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Katakanago and dictionaries

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Japanese English month continues with a guest post by Yamada Shigeru. Yamada Shigeru is Professor of English at Waseda University, Tokyo, and a lexicographer.


There are abundant loanwords in Japanese. They fill the gaps, sound fashionable, but are sometimes frowned upon. Those words surely make the Japanese language rich and colorful, but Japanese sometimes need to turn to dictionaries for help.

Loanwords of other than Chinese origin are marked off by the katakana syllabary. This poses a problem. When I went to America as an exchange student, I needed a green vegetable, what we call ‘piiman’ in Japanese. Since the word sounds English and is written in katakana, I was convinced it was originally English. No matter how many times I anglicized the sound and shouted it to my host parents, I couldn’t make myself understood. Poor me! A Japanese dictionary taught me that the word was from French (piment) and the proper English term was green pepper.

The Agency for Cultural Affairs of Japan compared the usage of 60 loanwords between 2002 and 2008 in terms of recognition, understanding, and actual use. The most assimilated loanword was sanpuru (sample) while the opposite was inkyubeesion (incubation). The following words rapidly gained popularity: mochibeeshon (motivation), monitaringu (monitoring), aidoring sutoppu (idling stop), insaidaa (insider). Katakanago in bureaucratic language is notoriously confusing. The 1991 survey by the National Personnel Authority revealed that over 60% of the public officials themselves showed reservations about the increasing use of katakanago in public documents, such as manpawaa (manpower), fakutaa (factor), sanpuring (sampling), pairotto sutadii (pilot study), and merukumaaru (Merkmal).

Except for technical words, there is always a semantic gap between katakanago and the original word. Katakanago tends to be used to denote a status. This fact confuses Japanese students of English. It is one of the responsibilities of Japanese-English dictionaries to deal with the gap. For example, Luminous Japanese-English Dictionary provides a note to remind users that the equivalent of bujinesuman is not businessman but office worker. There are various special dictionaries and websites on katakanago, created somewhat in the same spirit as  Robert Cawdrey’s  A Table Alphabeticall [sic.], which was published in 1604 and is generally regarded as the first monolingual English dictionary.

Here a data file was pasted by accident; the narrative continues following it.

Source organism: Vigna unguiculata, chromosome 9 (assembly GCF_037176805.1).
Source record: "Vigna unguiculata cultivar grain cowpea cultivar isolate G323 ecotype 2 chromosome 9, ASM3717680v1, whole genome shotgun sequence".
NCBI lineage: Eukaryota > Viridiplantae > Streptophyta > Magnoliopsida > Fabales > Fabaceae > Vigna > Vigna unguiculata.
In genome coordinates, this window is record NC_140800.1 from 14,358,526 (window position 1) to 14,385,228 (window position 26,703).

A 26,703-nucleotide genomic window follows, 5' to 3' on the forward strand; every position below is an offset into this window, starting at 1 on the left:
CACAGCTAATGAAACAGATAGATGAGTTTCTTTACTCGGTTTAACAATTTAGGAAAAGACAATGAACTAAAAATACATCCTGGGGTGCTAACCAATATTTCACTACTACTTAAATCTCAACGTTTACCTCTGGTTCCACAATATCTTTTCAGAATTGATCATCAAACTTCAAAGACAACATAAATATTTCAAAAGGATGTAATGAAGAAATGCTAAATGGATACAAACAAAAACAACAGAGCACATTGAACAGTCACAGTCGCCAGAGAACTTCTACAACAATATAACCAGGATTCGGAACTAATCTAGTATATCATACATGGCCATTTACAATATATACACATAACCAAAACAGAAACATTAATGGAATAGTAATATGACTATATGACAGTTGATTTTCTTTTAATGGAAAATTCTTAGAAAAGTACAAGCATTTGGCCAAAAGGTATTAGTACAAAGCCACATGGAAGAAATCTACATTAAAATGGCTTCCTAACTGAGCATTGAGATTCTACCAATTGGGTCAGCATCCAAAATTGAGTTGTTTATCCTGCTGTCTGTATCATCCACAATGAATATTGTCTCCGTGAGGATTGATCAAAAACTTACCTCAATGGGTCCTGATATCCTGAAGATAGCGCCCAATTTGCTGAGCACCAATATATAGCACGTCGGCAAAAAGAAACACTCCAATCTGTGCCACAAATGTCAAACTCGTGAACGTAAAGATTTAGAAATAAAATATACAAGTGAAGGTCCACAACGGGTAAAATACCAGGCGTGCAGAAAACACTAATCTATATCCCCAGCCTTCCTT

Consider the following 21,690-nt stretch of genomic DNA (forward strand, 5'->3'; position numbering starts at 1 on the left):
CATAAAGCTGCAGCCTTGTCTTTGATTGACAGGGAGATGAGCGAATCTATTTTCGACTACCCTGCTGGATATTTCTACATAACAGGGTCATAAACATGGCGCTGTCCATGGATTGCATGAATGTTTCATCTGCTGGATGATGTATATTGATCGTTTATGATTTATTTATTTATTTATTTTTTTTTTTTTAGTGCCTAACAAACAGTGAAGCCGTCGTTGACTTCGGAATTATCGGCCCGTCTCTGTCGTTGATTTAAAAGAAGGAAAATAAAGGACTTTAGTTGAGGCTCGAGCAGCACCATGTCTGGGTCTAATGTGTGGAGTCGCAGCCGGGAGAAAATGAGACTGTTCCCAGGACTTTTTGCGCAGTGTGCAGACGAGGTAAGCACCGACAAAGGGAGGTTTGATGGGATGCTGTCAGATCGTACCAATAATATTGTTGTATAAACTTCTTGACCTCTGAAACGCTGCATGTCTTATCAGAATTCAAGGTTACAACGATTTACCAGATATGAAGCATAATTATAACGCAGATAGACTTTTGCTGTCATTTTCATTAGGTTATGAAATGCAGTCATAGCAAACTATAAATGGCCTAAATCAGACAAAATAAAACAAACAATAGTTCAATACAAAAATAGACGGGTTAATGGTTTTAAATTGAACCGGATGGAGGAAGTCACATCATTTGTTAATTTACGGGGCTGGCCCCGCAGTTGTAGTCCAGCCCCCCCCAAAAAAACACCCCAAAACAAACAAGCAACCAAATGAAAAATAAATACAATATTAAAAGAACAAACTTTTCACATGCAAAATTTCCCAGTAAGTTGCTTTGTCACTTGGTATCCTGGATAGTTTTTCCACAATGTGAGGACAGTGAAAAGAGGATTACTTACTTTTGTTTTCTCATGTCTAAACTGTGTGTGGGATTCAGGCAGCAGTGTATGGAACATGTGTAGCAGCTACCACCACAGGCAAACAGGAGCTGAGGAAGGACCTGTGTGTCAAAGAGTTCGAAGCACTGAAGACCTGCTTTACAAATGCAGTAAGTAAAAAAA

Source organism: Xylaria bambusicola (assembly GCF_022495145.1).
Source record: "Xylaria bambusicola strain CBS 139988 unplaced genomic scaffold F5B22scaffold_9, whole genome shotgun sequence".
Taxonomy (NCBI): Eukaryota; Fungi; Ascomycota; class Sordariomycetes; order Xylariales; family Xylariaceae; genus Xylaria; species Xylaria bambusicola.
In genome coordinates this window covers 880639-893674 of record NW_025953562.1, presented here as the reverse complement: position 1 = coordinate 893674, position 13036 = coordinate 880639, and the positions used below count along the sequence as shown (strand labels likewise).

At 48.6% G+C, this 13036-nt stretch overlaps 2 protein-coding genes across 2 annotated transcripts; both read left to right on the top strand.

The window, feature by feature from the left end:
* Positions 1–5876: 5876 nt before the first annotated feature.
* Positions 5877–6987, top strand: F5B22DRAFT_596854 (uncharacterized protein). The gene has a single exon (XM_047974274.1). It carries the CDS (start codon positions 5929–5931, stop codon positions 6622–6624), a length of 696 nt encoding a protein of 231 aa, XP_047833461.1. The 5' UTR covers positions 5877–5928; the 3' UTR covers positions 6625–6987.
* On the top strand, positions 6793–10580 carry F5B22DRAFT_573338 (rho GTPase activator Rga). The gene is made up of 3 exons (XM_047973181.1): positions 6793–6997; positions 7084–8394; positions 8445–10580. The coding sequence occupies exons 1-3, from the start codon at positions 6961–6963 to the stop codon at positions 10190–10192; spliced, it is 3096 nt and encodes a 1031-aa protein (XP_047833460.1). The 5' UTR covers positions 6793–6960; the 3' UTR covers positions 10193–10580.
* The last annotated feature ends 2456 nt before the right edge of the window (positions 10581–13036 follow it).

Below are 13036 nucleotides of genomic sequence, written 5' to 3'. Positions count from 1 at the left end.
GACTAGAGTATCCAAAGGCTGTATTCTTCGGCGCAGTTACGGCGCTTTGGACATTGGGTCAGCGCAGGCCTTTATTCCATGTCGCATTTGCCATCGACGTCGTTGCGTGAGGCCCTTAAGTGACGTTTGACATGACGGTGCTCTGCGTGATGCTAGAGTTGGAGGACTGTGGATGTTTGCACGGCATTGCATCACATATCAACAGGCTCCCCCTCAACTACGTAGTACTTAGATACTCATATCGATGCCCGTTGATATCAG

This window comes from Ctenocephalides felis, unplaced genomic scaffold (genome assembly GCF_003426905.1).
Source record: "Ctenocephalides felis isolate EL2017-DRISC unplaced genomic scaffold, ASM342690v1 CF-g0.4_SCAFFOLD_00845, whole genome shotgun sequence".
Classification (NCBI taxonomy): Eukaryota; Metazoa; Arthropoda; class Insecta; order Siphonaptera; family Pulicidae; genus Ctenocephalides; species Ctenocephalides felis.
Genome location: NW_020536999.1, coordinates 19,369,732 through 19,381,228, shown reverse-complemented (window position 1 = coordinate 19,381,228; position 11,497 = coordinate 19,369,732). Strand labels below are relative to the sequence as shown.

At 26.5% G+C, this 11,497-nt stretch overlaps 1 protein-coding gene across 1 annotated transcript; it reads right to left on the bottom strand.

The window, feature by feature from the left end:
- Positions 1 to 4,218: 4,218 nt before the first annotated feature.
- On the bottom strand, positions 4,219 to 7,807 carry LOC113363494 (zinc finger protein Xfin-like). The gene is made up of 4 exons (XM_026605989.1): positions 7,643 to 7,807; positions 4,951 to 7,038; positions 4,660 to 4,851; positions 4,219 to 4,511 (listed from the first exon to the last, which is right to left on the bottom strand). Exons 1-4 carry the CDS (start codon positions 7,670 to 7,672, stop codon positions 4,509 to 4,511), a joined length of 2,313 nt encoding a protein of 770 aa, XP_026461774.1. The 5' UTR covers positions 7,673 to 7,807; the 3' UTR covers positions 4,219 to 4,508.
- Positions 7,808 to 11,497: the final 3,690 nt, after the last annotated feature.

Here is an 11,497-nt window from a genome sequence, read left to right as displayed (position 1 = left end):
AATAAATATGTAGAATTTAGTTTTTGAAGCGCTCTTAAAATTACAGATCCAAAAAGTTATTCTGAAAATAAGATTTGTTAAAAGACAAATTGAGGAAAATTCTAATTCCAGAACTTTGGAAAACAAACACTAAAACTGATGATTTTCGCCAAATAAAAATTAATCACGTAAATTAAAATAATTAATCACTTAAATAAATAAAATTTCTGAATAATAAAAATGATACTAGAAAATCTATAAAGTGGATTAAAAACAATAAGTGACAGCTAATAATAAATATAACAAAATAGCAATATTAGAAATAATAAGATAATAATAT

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Yamada Shigeru


  • I forgot to mention that a close look at EFL dictionaries can help Japanese students of English to recognize the semantic gap between ‘katakanago’ and the original. For example, MED defines ‘businessman’ as “a man who works in business, especially a manager” and CIDE gives “executives” as a non-sexist alternative to “businessmen” (Language Portrait on “sexist language,” p. 1305).

  • D’day, mate! Actually loan words research is always intriguing!!! I love that area. Speaking of “pepper, ” we have regional differences as in “capsicum” in Australia. Then, speaking of “green,” when I said, “I am craving for green peas,” to my English friend, she was like “it’s not English, we just say peas.” However, back in Tokyo, my American friend said to me, “we say green peas.” Oh, no! I am always in a labyrinth. Cheers, mate.

  • “Green peas” is very interesting. We say ‘grin piisu’ in Japanese. Since the last consonant of “peas” is devoiced, people tend to associate it with the more familiar word “peace” or “piece” without knowing that part was actually transliterated from “peas.”

  • Gosh! I wrote, “D’day!” for “G’day.” Ummmmmmmmmm, it happens when I am thinking about Normandy subconsciously. Dear Sigmund!!!
    BTW, some say “Green peace” is a rhyming joke for “green peas.” I’m not sure, though….

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